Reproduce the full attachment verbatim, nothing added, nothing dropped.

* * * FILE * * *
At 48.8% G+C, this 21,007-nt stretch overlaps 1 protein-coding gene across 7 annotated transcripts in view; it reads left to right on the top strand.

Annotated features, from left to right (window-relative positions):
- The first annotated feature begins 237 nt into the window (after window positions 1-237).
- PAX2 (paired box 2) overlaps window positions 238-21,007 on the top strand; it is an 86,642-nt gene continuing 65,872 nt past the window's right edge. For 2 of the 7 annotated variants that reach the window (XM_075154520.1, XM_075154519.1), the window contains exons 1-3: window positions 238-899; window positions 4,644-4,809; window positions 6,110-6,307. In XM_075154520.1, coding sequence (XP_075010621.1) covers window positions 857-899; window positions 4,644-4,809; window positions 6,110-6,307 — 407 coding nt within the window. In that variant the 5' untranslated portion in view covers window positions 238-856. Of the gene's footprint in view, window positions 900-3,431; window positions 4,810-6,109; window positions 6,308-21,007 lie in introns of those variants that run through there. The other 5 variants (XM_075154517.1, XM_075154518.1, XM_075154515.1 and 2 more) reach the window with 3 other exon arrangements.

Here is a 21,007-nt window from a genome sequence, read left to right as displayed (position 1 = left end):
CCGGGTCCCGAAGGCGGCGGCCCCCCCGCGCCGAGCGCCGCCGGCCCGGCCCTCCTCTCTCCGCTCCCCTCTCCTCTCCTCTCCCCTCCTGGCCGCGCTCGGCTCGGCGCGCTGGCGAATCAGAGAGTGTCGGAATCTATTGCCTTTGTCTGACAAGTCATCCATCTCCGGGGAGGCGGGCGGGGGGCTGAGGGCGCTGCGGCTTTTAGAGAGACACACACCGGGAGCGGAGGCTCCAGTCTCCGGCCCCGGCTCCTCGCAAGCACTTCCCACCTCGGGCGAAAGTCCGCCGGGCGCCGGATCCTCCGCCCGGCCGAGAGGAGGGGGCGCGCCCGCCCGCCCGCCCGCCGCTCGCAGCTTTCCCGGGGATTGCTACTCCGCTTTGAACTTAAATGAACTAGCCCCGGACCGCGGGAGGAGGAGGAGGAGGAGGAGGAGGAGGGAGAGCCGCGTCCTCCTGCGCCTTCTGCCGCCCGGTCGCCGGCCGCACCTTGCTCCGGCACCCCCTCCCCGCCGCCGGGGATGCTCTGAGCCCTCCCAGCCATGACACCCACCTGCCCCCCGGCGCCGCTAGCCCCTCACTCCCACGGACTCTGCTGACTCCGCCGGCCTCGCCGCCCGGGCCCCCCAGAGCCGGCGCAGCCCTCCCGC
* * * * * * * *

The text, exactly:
At 48.8% G+C, this 21,007-nt stretch overlaps 1 protein-coding gene across 7 annotated transcripts in view; it reads left to right on the top strand.

Annotated features, from left to right (window-relative positions):
- The first annotated feature begins 237 nt into the window (after window positions 1-237).
- PAX2 (paired box 2) overlaps window positions 238-21,007 on the top strand; it is an 86,642-nt gene continuing 65,872 nt past the window's right edge. For 2 of the 7 annotated variants that reach the window (XM_075154520.1, XM_075154519.1), the window contains exons 1-3: window positions 238-899; window positions 4,644-4,809; window positions 6,110-6,307. In XM_075154520.1, coding sequence (XP_075010621.1) covers window positions 857-899; window positions 4,644-4,809; window positions 6,110-6,307 — 407 coding nt within the window. In that variant the 5' untranslated portion in view covers window positions 238-856. Of the gene's footprint in view, window positions 900-3,431; window positions 4,810-6,109; window positions 6,308-21,007 lie in introns of those variants that run through there. The other 5 variants (XM_075154517.1, XM_075154518.1, XM_075154515.1 and 2 more) reach the window with 3 other exon arrangements.

Here is a 21,007-nt window from a genome sequence, read left to right as displayed (position 1 = left end):
CCGGGTCCCGAAGGCGGCGGCCCCCCCGCGCCGAGCGCCGCCGGCCCGGCCCTCCTCTCTCCGCTCCCCTCTCCTCTCCTCTCCCCTCCTGGCCGCGCTCGGCTCGGCGCGCTGGCGAATCAGAGAGTGTCGGAATCTATTGCCTTTGTCTGACAAGTCATCCATCTCCGGGGAGGCGGGCGGGGGGCTGAGGGCGCTGCGGCTTTTAGAGAGACACACACCGGGAGCGGAGGCTCCAGTCTCCGGCCCCGGCTCCTCGCAAGCACTTCCCACCTCGGGCGAAAGTCCGCCGGGCGCCGGATCCTCCGCCCGGCCGAGAGGAGGGGGCGCGCCCGCCCGCCCGCCCGCCGCTCGCAGCTTTCCCGGGGATTGCTACTCCGCTTTGAACTTAAATGAACTAGCCCCGGACCGCGGGAGGAGGAGGAGGAGGAGGAGGAGGAGGGAGAGCCGCGTCCTCCTGCGCCTTCTGCCGCCCGGTCGCCGGCCGCACCTTGCTCCGGCACCCCCTCCCCGCCGCCGGGGATGCTCTGAGCCCTCCCAGCCATGACACCCACCTGCCCCCCGGCGCCGCTAGCCCCTCACTCCCACGGACTCTGCTGACTCCGCCGGCCTCGCCGCCCGGGCCCCCCAGAGCCGGCGCAGCCCTCCCGC